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Jukasa News Update Thursday, August 24, 2017


A new report says less than one-third of Canadian businesses are working with indigenous communities on reconciliation.
The study looked at 173 businesses listed on the Toronto stock exchange.
Researchers shared most companies having involvement with indigenous people shared accounts of strong employees or special investments they’ve made with communities but nothing at the levels ethical investors are looking for.
Just five per cent of companies reported an indigenous presence in senior or management roles. Out of all companies surveyed, only one financial company, one energy company and three mining companies had processes committed to indigenous communities right to free, prior and informed consent on new projects.

North Dakota is asking the federal government for $14 million to cover costs it incurred bringing in police and military to defend the construction the Dakota Access pipeline.
US Attorney General Jeff Sessions is expected to make a decision in the case by the end of September.
This is the second request North Dakota has made for emergency funding to cover costs of fighting for the pipeline.
This spring the state appealed to US President Donald Trump to declare the main camp area a disaster zone and make them eligible for federal aid. That request was denied.
Pipeline owners Energy Transfer Partners have since offered to cover the states costs for law enforcement during the opposition.

A new indigenous advisory committee has been assembled to oversee the construction of the Kinder Morgan Trans Mountain pipeline.
The committee is made up of 13 indigenous people representing First Nations communities from BC and Alberta and 6 federal reps.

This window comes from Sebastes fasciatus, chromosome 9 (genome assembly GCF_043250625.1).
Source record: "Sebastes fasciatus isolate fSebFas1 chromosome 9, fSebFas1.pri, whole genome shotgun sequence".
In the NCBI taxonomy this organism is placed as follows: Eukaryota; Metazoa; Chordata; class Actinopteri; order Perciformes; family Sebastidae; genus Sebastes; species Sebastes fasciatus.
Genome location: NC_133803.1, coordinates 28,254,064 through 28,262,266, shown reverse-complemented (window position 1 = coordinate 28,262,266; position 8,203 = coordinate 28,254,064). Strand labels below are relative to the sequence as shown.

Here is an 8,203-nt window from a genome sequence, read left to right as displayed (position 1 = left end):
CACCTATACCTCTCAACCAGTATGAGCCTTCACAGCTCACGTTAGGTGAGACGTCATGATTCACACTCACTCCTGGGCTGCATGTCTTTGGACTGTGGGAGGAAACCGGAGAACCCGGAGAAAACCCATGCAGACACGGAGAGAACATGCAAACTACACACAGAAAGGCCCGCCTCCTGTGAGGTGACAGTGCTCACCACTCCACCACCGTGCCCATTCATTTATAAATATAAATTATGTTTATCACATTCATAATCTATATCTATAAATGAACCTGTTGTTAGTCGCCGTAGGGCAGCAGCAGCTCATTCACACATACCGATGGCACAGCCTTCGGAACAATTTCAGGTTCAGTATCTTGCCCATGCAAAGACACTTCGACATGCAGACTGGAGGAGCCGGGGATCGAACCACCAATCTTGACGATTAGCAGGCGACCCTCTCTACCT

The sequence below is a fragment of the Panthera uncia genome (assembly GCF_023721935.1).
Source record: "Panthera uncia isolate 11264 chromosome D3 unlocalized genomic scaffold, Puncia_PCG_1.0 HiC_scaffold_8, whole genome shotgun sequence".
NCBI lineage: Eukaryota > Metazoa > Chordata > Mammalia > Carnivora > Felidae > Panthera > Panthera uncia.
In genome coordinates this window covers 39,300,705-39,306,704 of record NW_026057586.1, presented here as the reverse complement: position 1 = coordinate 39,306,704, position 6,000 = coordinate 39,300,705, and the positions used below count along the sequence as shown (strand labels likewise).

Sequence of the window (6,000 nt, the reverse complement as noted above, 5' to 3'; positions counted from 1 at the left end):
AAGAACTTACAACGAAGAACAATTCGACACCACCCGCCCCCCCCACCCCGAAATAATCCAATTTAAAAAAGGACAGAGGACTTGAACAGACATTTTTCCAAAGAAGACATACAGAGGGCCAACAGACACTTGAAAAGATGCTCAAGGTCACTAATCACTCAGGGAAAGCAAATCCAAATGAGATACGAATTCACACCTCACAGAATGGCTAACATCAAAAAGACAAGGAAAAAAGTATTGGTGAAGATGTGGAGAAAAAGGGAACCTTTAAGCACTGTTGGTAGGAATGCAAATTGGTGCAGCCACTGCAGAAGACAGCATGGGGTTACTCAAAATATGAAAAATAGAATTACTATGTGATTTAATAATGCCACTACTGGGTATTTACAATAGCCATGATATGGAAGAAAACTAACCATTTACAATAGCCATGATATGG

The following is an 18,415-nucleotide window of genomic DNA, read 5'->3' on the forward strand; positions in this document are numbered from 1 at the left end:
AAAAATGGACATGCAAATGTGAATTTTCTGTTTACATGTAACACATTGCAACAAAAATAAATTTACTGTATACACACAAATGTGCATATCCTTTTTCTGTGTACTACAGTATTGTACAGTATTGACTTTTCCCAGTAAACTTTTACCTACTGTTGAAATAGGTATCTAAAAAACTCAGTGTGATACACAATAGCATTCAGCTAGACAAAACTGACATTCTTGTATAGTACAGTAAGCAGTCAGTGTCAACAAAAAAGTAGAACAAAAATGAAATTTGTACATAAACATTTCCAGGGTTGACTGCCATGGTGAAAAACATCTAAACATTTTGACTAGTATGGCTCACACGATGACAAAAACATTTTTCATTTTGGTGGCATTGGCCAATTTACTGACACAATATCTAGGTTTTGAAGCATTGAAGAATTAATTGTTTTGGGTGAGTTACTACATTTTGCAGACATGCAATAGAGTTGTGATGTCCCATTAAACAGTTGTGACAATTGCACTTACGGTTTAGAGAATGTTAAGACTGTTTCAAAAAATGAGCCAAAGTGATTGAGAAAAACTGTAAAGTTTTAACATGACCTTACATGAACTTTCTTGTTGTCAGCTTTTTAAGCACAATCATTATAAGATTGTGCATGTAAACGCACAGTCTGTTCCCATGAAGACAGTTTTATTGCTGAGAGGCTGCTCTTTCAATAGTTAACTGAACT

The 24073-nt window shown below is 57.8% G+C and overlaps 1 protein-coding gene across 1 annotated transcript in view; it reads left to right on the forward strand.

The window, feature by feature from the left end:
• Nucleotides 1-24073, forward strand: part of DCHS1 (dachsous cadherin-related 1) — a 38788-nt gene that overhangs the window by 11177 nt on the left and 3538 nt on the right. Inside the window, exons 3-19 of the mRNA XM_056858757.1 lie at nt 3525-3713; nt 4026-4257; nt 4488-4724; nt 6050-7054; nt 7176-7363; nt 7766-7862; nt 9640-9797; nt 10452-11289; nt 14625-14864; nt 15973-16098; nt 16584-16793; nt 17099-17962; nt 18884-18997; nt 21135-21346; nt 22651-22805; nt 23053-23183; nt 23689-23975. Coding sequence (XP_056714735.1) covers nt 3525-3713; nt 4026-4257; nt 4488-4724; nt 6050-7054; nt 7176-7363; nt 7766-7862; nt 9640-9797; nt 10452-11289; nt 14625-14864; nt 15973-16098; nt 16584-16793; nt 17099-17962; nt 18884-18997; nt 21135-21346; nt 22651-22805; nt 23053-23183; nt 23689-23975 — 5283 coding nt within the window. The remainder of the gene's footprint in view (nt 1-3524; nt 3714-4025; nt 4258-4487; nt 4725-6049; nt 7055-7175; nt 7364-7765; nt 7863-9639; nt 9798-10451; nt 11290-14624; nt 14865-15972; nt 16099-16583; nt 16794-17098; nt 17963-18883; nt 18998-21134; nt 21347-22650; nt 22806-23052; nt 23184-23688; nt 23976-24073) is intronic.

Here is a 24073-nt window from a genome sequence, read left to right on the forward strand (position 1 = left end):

Officials say the committee was proposed by indigenous leaders last year.
The Trans Mountain pipeline expansion will triple the capacity on the pipeline running from Edmonton to the west coast carrying almost 900,000 barrels a day.

Data released by provincial officials says indigenous people in British Columbia are three time more likely to die of illicit drug overdoses.
Officials say the findings were discovered last year but are just now being released to the public.
BC’s First Nations Health Authority also says Indigenous people are five times more likely than others to experience non-fatal overdoses.
Nearly 1000 indigenous people were lost in BC’s overdose crisis last year. Researchers say trauma, racism and stigma are part of the problem.

A Nunavut coroner’s inquest recommends training for RCMP and civilian jail guards to challenge assumptions about intoxication and alcohol use in Inuit communities.
The report into the October 2012 death of an inuit man from Nunavut says police assumed he was drunk when he was found at a landfill at Baker Lake.
RCMP placed him in a cell, but guards became concerned and sent him for a medical check, which determined he was suffering from a serious stroke.
Relatives told nursing staff that he also had diabetes as he was sent by air ambulance to a Winnipeg hospital for treatment.
He died from complications from the stroke two weeks later.
The report also recommends RCMP take cultural sensitivity training and listen to family and community members about people suspected of being intoxicated.

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